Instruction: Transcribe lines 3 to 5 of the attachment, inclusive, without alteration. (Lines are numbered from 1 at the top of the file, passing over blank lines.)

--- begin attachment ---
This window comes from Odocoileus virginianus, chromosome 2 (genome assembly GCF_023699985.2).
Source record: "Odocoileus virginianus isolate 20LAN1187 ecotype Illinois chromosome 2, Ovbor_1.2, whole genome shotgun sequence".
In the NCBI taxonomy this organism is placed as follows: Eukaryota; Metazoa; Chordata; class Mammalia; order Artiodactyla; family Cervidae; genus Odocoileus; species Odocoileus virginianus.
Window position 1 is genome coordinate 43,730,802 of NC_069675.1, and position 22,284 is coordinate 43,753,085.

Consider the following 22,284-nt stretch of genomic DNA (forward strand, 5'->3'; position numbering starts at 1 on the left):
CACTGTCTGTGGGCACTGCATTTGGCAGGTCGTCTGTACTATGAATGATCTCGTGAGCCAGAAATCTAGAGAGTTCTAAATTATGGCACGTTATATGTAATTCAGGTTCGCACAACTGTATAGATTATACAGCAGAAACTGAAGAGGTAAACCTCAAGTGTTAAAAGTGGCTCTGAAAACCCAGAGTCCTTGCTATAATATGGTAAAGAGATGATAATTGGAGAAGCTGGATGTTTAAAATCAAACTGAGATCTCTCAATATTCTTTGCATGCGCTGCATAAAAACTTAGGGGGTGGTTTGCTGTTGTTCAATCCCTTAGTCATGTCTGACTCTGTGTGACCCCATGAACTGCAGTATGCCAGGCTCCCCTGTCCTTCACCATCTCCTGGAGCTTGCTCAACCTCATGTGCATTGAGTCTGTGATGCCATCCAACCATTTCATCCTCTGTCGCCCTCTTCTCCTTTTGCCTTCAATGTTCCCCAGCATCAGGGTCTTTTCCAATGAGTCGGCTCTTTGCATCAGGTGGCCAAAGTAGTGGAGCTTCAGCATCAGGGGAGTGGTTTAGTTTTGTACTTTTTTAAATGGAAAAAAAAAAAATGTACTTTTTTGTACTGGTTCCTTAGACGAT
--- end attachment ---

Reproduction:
In the NCBI taxonomy this organism is placed as follows: Eukaryota; Metazoa; Chordata; class Mammalia; order Artiodactyla; family Cervidae; genus Odocoileus; species Odocoileus virginianus.
Window position 1 is genome coordinate 43,730,802 of NC_069675.1, and position 22,284 is coordinate 43,753,085.

Consider the following 22,284-nt stretch of genomic DNA (forward strand, 5'->3'; position numbering starts at 1 on the left):